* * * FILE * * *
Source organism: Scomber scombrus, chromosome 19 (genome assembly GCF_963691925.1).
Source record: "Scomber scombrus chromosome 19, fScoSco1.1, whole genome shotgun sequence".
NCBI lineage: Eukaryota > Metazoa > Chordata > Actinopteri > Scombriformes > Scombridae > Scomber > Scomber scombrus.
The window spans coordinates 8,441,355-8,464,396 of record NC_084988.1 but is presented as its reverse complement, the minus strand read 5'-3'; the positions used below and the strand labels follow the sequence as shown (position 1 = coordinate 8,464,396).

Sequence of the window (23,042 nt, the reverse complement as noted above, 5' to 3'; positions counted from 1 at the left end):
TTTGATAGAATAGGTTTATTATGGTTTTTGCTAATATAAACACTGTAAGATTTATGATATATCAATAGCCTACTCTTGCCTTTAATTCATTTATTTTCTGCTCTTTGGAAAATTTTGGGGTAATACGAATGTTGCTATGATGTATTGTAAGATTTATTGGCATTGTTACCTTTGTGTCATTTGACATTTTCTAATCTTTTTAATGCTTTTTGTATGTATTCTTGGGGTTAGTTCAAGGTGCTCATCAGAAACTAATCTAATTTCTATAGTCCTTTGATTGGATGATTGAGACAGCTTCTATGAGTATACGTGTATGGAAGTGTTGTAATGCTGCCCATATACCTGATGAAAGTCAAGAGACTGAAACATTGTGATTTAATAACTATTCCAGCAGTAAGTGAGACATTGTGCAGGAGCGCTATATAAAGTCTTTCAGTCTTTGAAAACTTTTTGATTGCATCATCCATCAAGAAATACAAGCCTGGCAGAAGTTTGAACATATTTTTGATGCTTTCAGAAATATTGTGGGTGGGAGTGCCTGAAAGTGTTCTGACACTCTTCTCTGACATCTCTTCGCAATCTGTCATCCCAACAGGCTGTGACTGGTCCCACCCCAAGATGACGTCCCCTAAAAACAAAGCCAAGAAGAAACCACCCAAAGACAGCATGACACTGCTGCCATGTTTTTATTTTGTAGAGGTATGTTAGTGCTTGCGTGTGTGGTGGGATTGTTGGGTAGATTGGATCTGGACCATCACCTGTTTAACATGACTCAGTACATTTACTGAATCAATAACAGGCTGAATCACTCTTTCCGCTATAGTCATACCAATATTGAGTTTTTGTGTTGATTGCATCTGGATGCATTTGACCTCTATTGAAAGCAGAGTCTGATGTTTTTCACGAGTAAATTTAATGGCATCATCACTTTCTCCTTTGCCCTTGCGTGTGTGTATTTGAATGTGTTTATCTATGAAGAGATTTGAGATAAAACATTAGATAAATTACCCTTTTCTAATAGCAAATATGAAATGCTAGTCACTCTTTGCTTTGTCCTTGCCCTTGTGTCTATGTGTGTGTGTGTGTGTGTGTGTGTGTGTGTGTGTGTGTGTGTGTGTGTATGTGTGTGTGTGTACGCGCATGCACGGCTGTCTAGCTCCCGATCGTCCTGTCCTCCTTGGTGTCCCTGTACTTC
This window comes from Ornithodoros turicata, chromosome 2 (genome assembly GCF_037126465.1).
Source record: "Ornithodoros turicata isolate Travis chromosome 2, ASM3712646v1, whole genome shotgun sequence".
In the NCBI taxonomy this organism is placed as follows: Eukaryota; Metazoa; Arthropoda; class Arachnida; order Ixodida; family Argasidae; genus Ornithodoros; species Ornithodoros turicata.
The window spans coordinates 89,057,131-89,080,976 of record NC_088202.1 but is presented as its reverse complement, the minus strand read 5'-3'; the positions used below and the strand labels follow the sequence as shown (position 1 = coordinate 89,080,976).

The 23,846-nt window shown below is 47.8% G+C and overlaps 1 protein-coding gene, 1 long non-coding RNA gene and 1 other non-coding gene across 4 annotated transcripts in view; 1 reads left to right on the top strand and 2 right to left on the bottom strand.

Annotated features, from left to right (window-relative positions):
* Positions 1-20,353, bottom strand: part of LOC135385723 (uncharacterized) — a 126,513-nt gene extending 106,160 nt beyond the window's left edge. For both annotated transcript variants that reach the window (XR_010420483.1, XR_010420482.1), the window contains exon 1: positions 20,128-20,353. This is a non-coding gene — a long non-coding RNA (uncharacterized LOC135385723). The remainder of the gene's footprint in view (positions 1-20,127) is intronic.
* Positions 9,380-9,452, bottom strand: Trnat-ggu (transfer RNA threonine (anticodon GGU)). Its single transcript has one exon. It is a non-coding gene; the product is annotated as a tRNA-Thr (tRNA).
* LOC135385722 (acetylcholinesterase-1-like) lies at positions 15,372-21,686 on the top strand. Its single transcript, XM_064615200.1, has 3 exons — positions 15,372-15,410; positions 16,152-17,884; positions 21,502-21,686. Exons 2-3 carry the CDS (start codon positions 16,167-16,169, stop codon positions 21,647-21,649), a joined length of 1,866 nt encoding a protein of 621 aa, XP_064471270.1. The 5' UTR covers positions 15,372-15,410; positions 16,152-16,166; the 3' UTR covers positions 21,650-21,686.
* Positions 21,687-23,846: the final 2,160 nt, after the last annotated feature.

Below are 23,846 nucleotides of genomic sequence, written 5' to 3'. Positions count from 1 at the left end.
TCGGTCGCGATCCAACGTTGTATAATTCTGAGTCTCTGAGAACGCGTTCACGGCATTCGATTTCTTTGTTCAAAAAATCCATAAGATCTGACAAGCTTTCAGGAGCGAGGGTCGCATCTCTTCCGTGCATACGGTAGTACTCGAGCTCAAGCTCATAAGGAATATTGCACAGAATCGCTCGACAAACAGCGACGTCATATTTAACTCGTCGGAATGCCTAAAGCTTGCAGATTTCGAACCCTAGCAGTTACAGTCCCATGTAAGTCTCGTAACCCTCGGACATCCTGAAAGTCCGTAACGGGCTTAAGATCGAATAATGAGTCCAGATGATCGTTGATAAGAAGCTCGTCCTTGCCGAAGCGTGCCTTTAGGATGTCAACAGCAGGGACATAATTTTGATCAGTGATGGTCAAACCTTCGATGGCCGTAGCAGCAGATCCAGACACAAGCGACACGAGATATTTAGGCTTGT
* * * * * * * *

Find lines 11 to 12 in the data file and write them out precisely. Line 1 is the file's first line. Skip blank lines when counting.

The 23,846-nt window shown below is 47.8% G+C and overlaps 1 protein-coding gene, 1 long non-coding RNA gene and 1 other non-coding gene across 4 annotated transcripts in view; 1 reads left to right on the top strand and 2 right to left on the bottom strand.

Annotated features, from left to right (window-relative positions):